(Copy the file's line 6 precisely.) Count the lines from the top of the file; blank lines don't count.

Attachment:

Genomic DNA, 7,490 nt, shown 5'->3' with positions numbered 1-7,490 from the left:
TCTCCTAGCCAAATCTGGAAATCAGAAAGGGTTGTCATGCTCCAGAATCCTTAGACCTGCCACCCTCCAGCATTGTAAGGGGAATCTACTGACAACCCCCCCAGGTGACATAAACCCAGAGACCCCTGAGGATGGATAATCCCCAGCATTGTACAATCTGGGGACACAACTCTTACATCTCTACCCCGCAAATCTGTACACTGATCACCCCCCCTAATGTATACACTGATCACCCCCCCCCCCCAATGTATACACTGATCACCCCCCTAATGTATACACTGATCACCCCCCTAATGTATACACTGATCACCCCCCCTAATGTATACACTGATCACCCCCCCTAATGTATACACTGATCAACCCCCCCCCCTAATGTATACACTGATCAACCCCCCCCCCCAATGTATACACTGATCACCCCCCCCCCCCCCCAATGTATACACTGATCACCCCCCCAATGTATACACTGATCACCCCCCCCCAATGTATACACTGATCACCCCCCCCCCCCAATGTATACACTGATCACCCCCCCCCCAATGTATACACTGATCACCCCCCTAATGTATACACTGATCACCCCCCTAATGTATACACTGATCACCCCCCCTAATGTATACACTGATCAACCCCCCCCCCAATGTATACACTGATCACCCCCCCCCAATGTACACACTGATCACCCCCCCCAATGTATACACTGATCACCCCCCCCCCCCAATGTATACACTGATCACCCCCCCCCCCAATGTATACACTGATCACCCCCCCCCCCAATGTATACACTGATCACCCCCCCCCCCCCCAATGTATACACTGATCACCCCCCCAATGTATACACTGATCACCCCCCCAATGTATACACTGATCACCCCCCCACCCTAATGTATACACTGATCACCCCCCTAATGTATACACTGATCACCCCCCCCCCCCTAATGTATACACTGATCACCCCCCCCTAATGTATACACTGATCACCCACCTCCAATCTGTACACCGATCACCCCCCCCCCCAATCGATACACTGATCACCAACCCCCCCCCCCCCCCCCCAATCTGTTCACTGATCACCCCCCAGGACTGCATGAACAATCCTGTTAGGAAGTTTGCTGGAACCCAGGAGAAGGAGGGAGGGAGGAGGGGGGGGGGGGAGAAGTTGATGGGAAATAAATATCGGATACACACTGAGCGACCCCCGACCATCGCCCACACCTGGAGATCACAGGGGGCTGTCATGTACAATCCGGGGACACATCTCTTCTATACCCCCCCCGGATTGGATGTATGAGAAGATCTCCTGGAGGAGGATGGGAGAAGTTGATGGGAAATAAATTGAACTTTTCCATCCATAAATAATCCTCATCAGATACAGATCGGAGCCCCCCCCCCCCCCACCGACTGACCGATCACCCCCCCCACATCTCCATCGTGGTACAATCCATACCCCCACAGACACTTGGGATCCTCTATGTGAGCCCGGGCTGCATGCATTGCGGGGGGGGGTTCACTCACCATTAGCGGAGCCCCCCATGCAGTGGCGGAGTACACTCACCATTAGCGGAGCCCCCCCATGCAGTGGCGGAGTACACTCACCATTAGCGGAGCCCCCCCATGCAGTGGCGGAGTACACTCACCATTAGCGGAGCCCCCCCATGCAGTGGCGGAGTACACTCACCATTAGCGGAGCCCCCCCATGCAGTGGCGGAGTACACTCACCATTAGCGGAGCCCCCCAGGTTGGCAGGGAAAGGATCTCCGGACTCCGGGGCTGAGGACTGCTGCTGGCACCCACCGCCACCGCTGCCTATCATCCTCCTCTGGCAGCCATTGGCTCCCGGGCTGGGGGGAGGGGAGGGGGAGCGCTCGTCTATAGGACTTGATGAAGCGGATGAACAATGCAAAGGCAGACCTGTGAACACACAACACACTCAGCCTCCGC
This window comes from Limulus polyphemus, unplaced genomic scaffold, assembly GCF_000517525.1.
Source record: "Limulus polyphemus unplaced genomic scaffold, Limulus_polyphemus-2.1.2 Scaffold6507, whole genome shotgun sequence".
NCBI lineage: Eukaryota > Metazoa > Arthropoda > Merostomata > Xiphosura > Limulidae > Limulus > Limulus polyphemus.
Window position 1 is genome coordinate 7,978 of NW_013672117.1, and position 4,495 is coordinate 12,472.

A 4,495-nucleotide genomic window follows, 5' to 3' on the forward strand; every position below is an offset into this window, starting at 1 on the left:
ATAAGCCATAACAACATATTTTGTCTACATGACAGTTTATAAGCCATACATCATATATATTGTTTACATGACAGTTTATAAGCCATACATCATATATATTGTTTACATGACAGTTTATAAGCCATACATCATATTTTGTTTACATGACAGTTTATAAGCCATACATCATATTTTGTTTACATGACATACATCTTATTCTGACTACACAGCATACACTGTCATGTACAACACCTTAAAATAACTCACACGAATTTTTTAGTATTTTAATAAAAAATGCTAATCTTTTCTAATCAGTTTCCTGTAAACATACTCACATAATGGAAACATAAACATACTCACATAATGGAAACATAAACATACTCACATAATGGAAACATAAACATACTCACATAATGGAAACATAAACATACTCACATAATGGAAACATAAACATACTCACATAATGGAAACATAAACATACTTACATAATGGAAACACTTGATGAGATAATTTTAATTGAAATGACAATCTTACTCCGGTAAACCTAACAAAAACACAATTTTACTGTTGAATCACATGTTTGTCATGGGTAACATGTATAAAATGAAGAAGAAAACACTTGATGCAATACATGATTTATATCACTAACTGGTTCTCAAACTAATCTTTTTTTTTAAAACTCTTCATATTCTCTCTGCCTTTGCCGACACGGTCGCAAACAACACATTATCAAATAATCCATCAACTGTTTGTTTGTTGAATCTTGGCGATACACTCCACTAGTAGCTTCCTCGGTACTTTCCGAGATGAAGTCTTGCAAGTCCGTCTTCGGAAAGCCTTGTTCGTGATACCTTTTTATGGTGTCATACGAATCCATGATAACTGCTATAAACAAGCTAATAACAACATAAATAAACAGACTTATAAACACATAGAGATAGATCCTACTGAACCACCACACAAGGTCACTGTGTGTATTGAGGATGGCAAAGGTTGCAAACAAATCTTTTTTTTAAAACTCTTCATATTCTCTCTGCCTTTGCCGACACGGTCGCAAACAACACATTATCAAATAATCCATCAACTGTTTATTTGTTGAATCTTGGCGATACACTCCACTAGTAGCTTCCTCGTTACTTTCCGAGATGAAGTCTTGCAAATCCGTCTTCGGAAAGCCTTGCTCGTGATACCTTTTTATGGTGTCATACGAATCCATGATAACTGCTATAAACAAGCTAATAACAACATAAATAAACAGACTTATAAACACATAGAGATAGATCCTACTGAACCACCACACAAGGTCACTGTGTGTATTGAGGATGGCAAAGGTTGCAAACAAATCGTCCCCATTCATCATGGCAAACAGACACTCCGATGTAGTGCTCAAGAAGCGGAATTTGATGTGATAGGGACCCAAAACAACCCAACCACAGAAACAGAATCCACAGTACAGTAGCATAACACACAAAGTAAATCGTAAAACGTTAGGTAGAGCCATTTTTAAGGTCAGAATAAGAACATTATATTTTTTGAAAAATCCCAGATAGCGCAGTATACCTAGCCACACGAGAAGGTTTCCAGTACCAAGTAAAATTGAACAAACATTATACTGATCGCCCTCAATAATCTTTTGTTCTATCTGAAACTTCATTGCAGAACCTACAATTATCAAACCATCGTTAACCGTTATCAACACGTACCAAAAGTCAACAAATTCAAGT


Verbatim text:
Window position 1 is genome coordinate 7,978 of NW_013672117.1, and position 4,495 is coordinate 12,472.